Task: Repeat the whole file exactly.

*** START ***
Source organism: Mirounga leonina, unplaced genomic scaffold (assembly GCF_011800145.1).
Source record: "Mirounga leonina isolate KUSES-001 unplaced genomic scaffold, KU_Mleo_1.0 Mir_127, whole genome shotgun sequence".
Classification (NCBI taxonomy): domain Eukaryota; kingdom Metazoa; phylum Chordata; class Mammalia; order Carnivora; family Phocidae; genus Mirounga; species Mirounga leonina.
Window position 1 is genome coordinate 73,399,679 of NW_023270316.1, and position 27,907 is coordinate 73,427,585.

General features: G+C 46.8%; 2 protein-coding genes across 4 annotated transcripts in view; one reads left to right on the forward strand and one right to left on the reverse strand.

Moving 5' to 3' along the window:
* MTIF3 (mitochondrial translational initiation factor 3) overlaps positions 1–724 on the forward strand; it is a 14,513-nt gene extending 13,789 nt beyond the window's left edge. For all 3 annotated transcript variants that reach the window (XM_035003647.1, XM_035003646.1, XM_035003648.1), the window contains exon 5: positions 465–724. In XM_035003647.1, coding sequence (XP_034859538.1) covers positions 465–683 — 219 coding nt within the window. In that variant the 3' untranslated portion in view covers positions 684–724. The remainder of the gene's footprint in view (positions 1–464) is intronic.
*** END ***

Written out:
Source organism: Mirounga leonina, unplaced genomic scaffold (assembly GCF_011800145.1).
Source record: "Mirounga leonina isolate KUSES-001 unplaced genomic scaffold, KU_Mleo_1.0 Mir_127, whole genome shotgun sequence".
Classification (NCBI taxonomy): domain Eukaryota; kingdom Metazoa; phylum Chordata; class Mammalia; order Carnivora; family Phocidae; genus Mirounga; species Mirounga leonina.
Window position 1 is genome coordinate 73,399,679 of NW_023270316.1, and position 27,907 is coordinate 73,427,585.

General features: G+C 46.8%; 2 protein-coding genes across 4 annotated transcripts in view; one reads left to right on the forward strand and one right to left on the reverse strand.

Moving 5' to 3' along the window:
* MTIF3 (mitochondrial translational initiation factor 3) overlaps positions 1–724 on the forward strand; it is a 14,513-nt gene extending 13,789 nt beyond the window's left edge. For all 3 annotated transcript variants that reach the window (XM_035003647.1, XM_035003646.1, XM_035003648.1), the window contains exon 5: positions 465–724. In XM_035003647.1, coding sequence (XP_034859538.1) covers positions 465–683 — 219 coding nt within the window. In that variant the 3' untranslated portion in view covers positions 684–724. The remainder of the gene's footprint in view (positions 1–464) is intronic.